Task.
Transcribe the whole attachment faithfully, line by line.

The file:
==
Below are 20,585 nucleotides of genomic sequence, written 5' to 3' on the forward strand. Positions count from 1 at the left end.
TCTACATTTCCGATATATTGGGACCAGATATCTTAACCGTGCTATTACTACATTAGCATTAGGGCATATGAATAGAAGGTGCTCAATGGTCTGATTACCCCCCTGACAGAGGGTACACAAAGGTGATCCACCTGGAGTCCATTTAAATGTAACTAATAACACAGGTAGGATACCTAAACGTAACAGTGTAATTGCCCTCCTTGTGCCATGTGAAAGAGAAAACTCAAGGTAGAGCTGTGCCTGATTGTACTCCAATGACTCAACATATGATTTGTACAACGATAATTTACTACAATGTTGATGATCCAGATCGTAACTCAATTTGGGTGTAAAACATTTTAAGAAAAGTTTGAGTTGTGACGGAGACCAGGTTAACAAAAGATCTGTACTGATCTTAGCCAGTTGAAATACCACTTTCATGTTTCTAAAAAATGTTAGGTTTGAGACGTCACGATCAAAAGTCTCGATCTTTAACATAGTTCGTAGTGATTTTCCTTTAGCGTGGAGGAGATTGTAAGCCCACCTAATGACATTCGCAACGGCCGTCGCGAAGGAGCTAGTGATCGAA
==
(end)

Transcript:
Below are 20,585 nucleotides of genomic sequence, written 5' to 3' on the forward strand. Positions count from 1 at the left end.
TCTACATTTCCGATATATTGGGACCAGATATCTTAACCGTGCTATTACTACATTAGCATTAGGGCATATGAATAGAAGGTGCTCAATGGTCTGATTACCCCCCTGACAGAGGGTACACAAAGGTGATCCACCTGGAGTCCATTTAAATGTAACTAATAACACAGGTAGGATACCTAAACGTAACAGTGTAATTGCCCTCCTTGTGCCATGTGAAAGAGAAAACTCAAGGTAGAGCTGTGCCTGATTGTACTCCAATGACTCAACATATGATTTGTACAACGATAATTTACTACAATGTTGATGATCCAGATCGTAACTCAATTTGGGTGTAAAACATTTTAAGAAAAGTTTGAGTTGTGACGGAGACCAGGTTAACAAAAGATCTGTACTGATCTTAGCCAGTTGAAATACCACTTTCATGTTTCTAAAAAATGTTAGGTTTGAGACGTCACGATCAAAAGTCTCGATCTTTAACATAGTTCGTAGTGATTTTCCTTTAGCGTGGAGGAGATTGTAAGCCCACCTAATGACATTCGCAACGGCCGTCGCGAAGGAGCTAGTGATCGAA